A fire destroyed a strip mall in Happy Valley-Goose Bay on March 3, and Fire Chief of Happy Valley-Goose Bay said it was only through partnership that it didn’t get worse.
Butler said the call came in around 5 p.m. and the department responded initially with one truck. When they arrived on scene and saw the fire, he called in a second fire truck and a rescue truck and made sure the adjacent gas station shut off its pumps.
“I immediately asked the employees in Woodward’s (gas station) to shut off the pumps, their emergency shut off switches, whatever they had to do to alleviate my concern on that,” he said.
That was quickly done, he said, and they called in the Serco firefighters up on the base through a mutual aid agreement they have with the armed forces.
He said the proximity to the gas station was still a big concern and they brought in a crash truck, which puts a large volume of water and foam quickly. Firefighters managed to keep the fire away from the business, however, which Butler said was a challenge.
The fire took a long time to put out, with hot spots still flaring up the next day. The cause of the fire is under investigation, which is mandatory in this circumstance. Butler said the fire spread quickly, and in his opinion, had probably been burning in the roof of the building for some time before it was visible.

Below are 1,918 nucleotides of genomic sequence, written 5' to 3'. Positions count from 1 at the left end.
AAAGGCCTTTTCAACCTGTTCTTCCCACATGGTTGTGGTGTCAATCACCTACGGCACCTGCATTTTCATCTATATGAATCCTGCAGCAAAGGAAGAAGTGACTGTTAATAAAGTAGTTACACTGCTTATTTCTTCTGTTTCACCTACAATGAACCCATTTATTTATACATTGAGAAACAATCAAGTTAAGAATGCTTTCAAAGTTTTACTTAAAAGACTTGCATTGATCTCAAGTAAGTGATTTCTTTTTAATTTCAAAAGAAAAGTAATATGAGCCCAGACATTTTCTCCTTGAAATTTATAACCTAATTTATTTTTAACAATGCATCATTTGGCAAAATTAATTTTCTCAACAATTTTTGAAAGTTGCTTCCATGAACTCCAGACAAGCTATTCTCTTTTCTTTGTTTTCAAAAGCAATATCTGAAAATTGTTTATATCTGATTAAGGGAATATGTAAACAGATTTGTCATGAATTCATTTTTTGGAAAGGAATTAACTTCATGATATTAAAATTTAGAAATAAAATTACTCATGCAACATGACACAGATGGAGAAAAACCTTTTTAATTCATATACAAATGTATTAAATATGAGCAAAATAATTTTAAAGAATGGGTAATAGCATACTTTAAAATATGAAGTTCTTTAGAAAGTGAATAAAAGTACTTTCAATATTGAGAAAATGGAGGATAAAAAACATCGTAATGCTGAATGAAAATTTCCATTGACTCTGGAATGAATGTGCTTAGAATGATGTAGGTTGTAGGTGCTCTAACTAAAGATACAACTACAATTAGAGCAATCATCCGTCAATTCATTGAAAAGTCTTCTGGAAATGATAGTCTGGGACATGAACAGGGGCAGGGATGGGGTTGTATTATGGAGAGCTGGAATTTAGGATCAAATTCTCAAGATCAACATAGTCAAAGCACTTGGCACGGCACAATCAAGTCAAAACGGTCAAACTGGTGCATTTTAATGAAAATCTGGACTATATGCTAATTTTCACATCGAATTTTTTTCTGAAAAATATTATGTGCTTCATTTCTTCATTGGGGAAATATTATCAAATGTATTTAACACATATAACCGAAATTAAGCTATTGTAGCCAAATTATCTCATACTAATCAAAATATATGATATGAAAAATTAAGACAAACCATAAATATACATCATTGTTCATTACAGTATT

While that one building was lost, the fire did not spread beyond it and Butler said that was through the tireless efforts of the volunteer firefights and the firefighters from Serco. He said everyone worked together well on this, from the gas station staff to the armed forces. It was prevented from spreading to the gas station, which could have been disastrous.
Traffic was shut down while the firefighters were battling the blaze on Loring Drive, leading to the base and the airport and on Hamilton River Road, one of the main traffic routes in town, it cut off some parts of Happy Valley-Goose Bay and made travel to nearby towns of Sheshatshiu and North West River impossible. Butler said shutting down the roads was necessary both for safety and logistical reasons.
Mayor Wally Andersen told the Labradorian that council will be looking at creating a secondary route so travel won’t be as limited in this type of situation. He agreed with the decision to close the roads for the safety of everyone.
“There’s no doubt that the town is going to have to sit down, we’re going to have to look at what would happen if this route is cut off,” he said. “The gas station is there and it will always be there and its right on that main intersection so council will have discussion in the near future on what we can do.”
He said he feels terrible for the 20-30 employees who lost work in the fire and the businesses who lost their spaces.
“It’s a big concern and a blow to the community,” he said. “That’s a lot of jobs in a community our size. We’ll pull together and make it through it, we always do.”
Andersen also praised the work of the firefighters who managed to keep the fire from spreading and making what was already a terrible situation worse.